You almost wonder if Lorne swapped out Stavros’s pain meds for amphetamine just because a popular Greek cheese’s phonetic cousin sits between the “am” and “ine.” It’s obvious that Malvo’s messing around with the supermarket king’s faith, heritage, hubris and anything else he uncovers or intuits about him. What’s less apparent is whether Lorne realizes just how God-fearing Mr. Milos is. Either way, Oliver Platt’s portly grocery tycoon thinks he’s seen the devil.
Gus, on the other hand, finally realized he’s merely dealing with a bad man of many guises. After Lorne’s released from Duluth PD custody — Gus had brought him in sans proof of wrongdoing after a chance encounter outside Milos’s mansion — Deputy Grimly stares him down, only to be left perplexed by a riddle about why human eyes see shades of green more than any color. Over coffee later that day, relentless Deputy Solverson (who, adorably, got prettied up for their rendezvous) breaks it down: Humans are predators, evolved from apes that acclimated to nature’s chlorophyll-jacked surroundings. In his own way, Gus finally, explicitly understands what Molly’s known in her gut all along — it’s not a matter of catching and cuffing Lorne, but ensnaring him.
These budding lovers (barring a totally feasible tragic end for one or both) aren’t the only ones learning to adapt and stalk rather than fall in line and fail to evolve. Lester’s been kidnapped by Mr. Numbers and Mr. Wrench, to Wrench’s dismay. What the henchman lacks in hearing, he makes up for with tactical diligence, refusing to offer up Lester as Sam Hess’s killer until there’s no doubt. Numbers is a bit more jittery and eager to cheat (a common theme), so they throw Lester in the trunk and drag him out lakeside for a forced confession and icy burial. Much to Numbers’ shock, Lester tucked a stun gun into his jacket and zapped him right in the head. Unfortunately for Numbers, his already handicapped partner was further distracted carving out a hole for Lester’s watery grave. By the time they peeked out through roadside trees in their patented chameleon pose (they, too, have learned to blend in), Lester had rabbit-punched a Bemidji patrolman and earned a ride downtown. The trio’s cartoon cat-and-mouse shtick would, thankfully, remain unfinished.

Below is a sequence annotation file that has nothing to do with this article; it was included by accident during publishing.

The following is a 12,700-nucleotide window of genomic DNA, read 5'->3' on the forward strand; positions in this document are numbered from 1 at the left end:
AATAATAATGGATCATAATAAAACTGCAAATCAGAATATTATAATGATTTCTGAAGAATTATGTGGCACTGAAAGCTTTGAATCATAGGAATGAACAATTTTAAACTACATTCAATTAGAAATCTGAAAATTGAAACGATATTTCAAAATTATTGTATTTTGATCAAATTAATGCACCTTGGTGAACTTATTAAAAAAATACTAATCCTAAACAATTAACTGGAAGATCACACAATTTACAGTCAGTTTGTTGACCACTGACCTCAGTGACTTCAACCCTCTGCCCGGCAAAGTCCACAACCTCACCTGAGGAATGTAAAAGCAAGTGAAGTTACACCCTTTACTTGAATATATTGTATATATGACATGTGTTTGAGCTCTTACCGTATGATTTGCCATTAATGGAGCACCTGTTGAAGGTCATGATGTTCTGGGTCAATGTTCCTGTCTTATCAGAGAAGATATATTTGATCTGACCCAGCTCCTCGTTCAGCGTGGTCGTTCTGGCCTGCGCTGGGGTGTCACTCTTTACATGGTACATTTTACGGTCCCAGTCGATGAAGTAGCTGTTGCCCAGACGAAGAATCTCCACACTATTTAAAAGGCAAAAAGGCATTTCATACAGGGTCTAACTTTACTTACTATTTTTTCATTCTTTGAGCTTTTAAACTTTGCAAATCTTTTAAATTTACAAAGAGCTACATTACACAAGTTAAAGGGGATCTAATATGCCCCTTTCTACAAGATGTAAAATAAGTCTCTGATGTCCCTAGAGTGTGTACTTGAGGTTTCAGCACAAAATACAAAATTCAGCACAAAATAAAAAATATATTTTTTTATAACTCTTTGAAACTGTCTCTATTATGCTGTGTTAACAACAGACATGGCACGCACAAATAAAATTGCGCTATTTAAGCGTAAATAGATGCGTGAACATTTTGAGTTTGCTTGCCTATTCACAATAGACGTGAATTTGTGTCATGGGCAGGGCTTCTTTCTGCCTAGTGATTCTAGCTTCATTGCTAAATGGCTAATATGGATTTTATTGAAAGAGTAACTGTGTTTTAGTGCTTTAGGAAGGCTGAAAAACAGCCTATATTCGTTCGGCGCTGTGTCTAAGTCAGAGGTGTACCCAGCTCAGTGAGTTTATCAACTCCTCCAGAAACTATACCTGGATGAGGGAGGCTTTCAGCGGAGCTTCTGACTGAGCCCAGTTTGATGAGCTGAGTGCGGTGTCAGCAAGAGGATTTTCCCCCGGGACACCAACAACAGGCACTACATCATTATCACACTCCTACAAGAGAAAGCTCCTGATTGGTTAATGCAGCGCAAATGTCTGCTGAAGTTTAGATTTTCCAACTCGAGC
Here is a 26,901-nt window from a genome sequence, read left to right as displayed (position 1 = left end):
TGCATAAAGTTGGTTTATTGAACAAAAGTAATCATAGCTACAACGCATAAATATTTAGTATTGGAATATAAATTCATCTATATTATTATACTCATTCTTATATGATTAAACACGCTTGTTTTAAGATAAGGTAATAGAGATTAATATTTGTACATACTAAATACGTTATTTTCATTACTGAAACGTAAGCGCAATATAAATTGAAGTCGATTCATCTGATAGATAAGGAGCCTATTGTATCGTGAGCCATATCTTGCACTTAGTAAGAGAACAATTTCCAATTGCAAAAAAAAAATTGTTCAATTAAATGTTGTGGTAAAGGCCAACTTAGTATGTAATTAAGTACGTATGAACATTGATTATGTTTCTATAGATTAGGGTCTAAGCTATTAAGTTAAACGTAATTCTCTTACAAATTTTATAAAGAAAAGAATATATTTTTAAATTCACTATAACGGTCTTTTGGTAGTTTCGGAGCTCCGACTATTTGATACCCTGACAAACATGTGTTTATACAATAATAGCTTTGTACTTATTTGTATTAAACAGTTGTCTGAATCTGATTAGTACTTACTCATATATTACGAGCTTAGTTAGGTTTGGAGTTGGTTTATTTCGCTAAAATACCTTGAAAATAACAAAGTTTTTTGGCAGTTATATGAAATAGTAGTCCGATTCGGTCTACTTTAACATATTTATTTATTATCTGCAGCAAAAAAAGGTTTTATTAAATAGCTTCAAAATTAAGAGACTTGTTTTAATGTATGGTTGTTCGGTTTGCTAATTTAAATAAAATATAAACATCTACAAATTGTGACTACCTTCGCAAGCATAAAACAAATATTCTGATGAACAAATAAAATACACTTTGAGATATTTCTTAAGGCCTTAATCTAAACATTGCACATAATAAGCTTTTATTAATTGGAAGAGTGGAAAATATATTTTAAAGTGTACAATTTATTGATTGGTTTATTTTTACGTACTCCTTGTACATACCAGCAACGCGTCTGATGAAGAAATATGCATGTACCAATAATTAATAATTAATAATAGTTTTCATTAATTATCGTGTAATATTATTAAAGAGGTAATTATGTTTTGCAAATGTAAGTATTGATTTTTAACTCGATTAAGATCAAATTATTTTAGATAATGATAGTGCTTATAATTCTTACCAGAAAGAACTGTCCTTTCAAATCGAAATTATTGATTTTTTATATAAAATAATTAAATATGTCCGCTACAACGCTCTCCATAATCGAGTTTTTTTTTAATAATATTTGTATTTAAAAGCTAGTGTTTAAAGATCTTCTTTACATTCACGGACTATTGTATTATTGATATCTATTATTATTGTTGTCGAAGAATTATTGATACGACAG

More than halfway through Fargo, Lorne has half of the state, it would seem, in primal throes. His new sidekick, Don Chumph, might be the lone exception, but that’s because he’s already a simple simian, qualifying him as Malvo’s ideal apprentice. It was all too perfect that Don’s primary errand in “Eating the Blame” required running to the pet store, since the part-time personal trainer is basically Lorne’s obedient, neutered dog. Which is better than being a slain one, à la Stavros’s late canine, Caroline King.
Milos has emerged as the past pair of episodes’ most compelling role player, thanks overwhelmingly to Platt’s sure hand at guiding this kind of blustery-but-panic-stricken rube. Lorne’s mind games have him so turned around that he doesn’t even notice his supposed acetaminophen prescription setting off fever sweats, compulsive teeth grinding, and alertness that’s long since toppled over into paranoia. “Eating” climaxes, as it should, with Lorne all but conquering the quasi-self-made author and entrepreneur, who’s convinced the bloody shower (no gross menstrual pun intended), dead pitbull, and swarm of locusts set upon Phoenix Farms (great name for the market by the by) are comeuppance for a desperate shortcut he took to riches 19 years prior.
Kudos owed to those of you who connected that ice-scraper portrait in Stavros’s study with the film Fargo’s cash-burial scene. Tonight’s opening flashback to 1987 goes beyond seeding Easter eggs in the form of White Russian specials at Lou’s. It also makes the relationship between FX’s series and the Coen brothers’ cult movie more explicit than shared source material and setting, or their similar title-sequence disclaimers about true stories and protecting innocents. Turns out Fargo the cable show is a sequel of sorts, spun off from the revelation that Stavros, stuck roadside with no gas, a sleeping baby, and shrieking wife (echoes of Lester there, enough to make you think the latter will find some way to turn all this in his favor, at least until his own biblical tide), happened on the briefcase full of cash and fortuitous scraper that Fargo the motion picture’s Carl (Steve Buscemi) left impounded in that Minnesota snow.
But as the 2014 iteration of this grim tale continues to remind us, nothing stays buried for long. That encompasses briefcases, bodies, a lifetime of belittlement, unresolved tension between hired assassins, old cases in Sioux Falls, and, most urgent, whatever the hell is coursing through Lester’s infected hand (a horrific detail that Edgar Allan Poe might have loved). Maybe Lorne is what you get when you can’t keep a lid on all that. Or what comes along every now and again to impose some kind of vital order. Though as we close with Lester staring up at new cellmates Numbers and Wrench, it’s hard not to laugh the chaos of it all.
Apart from all that:
The closest analog I’ve come up with for Lorne is Witches of Eastwick’s Daryl Van Horne.
Stavros and Gina really picked the wrong town to settle down in stress-free.
Boy, they’re really laying on the Gus-as-shmuck routine thick, huh?
Life goes on, as does Stormwatch 2006.
Naturally, Chazz gets queasy at the actual sight of blood.
Do Mormons really like being watched while they eat?
Hello again, motel shrew and doofus teen employee.
I know what to get Dmitri next Christmas.